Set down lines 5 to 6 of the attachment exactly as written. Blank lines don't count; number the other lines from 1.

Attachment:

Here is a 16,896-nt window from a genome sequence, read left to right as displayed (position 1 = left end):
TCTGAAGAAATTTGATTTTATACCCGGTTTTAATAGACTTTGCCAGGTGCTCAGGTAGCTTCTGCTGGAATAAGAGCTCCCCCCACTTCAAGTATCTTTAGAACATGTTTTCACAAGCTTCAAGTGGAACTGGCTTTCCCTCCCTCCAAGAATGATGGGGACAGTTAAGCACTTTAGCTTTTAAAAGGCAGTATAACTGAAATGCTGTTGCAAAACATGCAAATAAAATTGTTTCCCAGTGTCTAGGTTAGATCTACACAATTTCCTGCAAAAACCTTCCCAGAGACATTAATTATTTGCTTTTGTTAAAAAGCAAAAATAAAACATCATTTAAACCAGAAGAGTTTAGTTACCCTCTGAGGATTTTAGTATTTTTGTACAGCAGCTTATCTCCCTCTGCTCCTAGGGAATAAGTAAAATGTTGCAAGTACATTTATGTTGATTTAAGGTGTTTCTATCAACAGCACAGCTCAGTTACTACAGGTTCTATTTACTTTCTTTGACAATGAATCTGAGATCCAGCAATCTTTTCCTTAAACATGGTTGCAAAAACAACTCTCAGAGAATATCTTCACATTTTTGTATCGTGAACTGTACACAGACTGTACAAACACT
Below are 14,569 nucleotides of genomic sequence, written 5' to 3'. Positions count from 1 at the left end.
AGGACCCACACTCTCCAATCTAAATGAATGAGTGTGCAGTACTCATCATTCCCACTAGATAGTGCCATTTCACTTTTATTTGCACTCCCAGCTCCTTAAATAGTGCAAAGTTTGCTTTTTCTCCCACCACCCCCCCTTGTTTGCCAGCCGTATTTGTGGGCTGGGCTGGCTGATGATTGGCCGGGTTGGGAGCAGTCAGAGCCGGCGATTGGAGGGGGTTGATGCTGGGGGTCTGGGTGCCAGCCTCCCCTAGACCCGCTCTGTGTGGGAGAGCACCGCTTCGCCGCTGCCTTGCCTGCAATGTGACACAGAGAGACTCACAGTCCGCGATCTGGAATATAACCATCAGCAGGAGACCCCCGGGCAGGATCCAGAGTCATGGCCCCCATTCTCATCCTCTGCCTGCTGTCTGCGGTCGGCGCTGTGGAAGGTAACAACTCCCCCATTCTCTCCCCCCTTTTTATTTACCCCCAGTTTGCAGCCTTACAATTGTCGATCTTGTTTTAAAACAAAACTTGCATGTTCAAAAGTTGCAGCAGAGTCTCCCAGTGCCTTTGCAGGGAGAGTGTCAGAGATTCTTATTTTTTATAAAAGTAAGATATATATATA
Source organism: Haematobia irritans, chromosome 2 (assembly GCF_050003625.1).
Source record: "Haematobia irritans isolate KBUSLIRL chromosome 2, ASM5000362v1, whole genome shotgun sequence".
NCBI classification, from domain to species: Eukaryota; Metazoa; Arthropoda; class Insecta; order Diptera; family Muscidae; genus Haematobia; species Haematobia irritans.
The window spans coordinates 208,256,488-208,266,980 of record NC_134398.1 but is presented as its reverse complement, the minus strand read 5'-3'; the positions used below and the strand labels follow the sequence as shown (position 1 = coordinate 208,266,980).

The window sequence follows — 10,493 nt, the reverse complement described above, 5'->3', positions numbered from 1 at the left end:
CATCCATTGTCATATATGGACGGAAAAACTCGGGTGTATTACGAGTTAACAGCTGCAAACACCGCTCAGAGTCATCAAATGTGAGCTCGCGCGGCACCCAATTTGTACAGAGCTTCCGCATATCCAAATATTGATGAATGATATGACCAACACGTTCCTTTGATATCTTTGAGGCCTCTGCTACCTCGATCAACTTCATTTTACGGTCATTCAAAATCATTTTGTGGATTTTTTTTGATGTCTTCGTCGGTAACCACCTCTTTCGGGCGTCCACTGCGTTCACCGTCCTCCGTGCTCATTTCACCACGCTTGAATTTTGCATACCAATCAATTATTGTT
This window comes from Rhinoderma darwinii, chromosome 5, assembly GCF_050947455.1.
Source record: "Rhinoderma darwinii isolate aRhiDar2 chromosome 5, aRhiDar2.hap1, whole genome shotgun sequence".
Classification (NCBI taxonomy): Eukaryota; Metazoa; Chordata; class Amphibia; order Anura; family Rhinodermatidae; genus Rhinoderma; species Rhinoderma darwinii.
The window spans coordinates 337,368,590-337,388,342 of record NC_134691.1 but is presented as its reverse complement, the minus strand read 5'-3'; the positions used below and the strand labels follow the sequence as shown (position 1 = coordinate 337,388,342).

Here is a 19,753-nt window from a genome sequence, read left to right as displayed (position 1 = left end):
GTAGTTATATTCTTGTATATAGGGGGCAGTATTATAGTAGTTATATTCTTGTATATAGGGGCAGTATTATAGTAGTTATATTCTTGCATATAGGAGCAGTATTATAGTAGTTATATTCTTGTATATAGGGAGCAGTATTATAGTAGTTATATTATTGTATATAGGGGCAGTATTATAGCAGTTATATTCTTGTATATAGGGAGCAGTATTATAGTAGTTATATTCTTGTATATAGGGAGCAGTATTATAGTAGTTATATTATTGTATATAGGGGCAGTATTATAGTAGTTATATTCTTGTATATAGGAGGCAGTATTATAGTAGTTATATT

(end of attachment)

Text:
Source organism: Haematobia irritans, chromosome 2 (assembly GCF_050003625.1).
Source record: "Haematobia irritans isolate KBUSLIRL chromosome 2, ASM5000362v1, whole genome shotgun sequence".